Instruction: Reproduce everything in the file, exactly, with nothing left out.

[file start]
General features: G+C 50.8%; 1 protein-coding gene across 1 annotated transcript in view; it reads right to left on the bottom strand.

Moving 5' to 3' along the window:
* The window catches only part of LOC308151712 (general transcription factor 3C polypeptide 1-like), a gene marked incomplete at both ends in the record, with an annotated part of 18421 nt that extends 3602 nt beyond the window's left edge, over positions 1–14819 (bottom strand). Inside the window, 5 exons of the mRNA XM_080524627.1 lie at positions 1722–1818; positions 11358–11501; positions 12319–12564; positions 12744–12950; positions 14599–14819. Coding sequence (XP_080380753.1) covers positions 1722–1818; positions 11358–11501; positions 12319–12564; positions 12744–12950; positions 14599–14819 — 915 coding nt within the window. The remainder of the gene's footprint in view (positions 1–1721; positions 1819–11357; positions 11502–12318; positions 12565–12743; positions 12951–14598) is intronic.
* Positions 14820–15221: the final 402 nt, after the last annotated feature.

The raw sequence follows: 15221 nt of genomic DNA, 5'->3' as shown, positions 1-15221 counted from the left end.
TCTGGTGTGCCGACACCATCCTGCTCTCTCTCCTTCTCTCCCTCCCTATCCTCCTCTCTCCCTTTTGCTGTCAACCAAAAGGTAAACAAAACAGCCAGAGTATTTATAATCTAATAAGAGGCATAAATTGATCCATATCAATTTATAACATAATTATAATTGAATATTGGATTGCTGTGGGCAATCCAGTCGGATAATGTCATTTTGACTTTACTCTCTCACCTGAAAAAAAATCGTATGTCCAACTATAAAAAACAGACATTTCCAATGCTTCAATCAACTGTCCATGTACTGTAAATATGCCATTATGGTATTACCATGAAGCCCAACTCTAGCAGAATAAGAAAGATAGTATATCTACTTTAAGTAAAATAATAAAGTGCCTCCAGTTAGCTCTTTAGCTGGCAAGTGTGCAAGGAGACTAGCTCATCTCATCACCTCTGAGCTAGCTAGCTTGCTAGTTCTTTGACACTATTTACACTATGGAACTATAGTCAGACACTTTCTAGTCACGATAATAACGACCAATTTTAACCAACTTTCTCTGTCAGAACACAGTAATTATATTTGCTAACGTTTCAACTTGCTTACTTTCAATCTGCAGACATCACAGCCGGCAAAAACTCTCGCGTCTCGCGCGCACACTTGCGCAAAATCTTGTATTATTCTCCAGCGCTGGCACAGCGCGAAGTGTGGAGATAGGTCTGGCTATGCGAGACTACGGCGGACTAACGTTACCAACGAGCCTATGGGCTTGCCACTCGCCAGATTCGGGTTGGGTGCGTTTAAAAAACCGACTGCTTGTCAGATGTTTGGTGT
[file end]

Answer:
General features: G+C 50.8%; 1 protein-coding gene across 1 annotated transcript in view; it reads right to left on the bottom strand.

Moving 5' to 3' along the window:
* The window catches only part of LOC308151712 (general transcription factor 3C polypeptide 1-like), a gene marked incomplete at both ends in the record, with an annotated part of 18421 nt that extends 3602 nt beyond the window's left edge, over positions 1–14819 (bottom strand). Inside the window, 5 exons of the mRNA XM_080524627.1 lie at positions 1722–1818; positions 11358–11501; positions 12319–12564; positions 12744–12950; positions 14599–14819. Coding sequence (XP_080380753.1) covers positions 1722–1818; positions 11358–11501; positions 12319–12564; positions 12744–12950; positions 14599–14819 — 915 coding nt within the window. The remainder of the gene's footprint in view (positions 1–1721; positions 1819–11357; positions 11502–12318; positions 12565–12743; positions 12951–14598) is intronic.
* Positions 14820–15221: the final 402 nt, after the last annotated feature.

The raw sequence follows: 15221 nt of genomic DNA, 5'->3' as shown, positions 1-15221 counted from the left end.
TCTGGTGTGCCGACACCATCCTGCTCTCTCTCCTTCTCTCCCTCCCTATCCTCCTCTCTCCCTTTTGCTGTCAACCAAAAGGTAAACAAAACAGCCAGAGTATTTATAATCTAATAAGAGGCATAAATTGATCCATATCAATTTATAACATAATTATAATTGAATATTGGATTGCTGTGGGCAATCCAGTCGGATAATGTCATTTTGACTTTACTCTCTCACCTGAAAAAAAATCGTATGTCCAACTATAAAAAACAGACATTTCCAATGCTTCAATCAACTGTCCATGTACTGTAAATATGCCATTATGGTATTACCATGAAGCCCAACTCTAGCAGAATAAGAAAGATAGTATATCTACTTTAAGTAAAATAATAAAGTGCCTCCAGTTAGCTCTTTAGCTGGCAAGTGTGCAAGGAGACTAGCTCATCTCATCACCTCTGAGCTAGCTAGCTTGCTAGTTCTTTGACACTATTTACACTATGGAACTATAGTCAGACACTTTCTAGTCACGATAATAACGACCAATTTTAACCAACTTTCTCTGTCAGAACACAGTAATTATATTTGCTAACGTTTCAACTTGCTTACTTTCAATCTGCAGACATCACAGCCGGCAAAAACTCTCGCGTCTCGCGCGCACACTTGCGCAAAATCTTGTATTATTCTCCAGCGCTGGCACAGCGCGAAGTGTGGAGATAGGTCTGGCTATGCGAGACTACGGCGGACTAACGTTACCAACGAGCCTATGGGCTTGCCACTCGCCAGATTCGGGTTGGGTGCGTTTAAAAAACCGACTGCTTGTCAGATGTTTGGTGT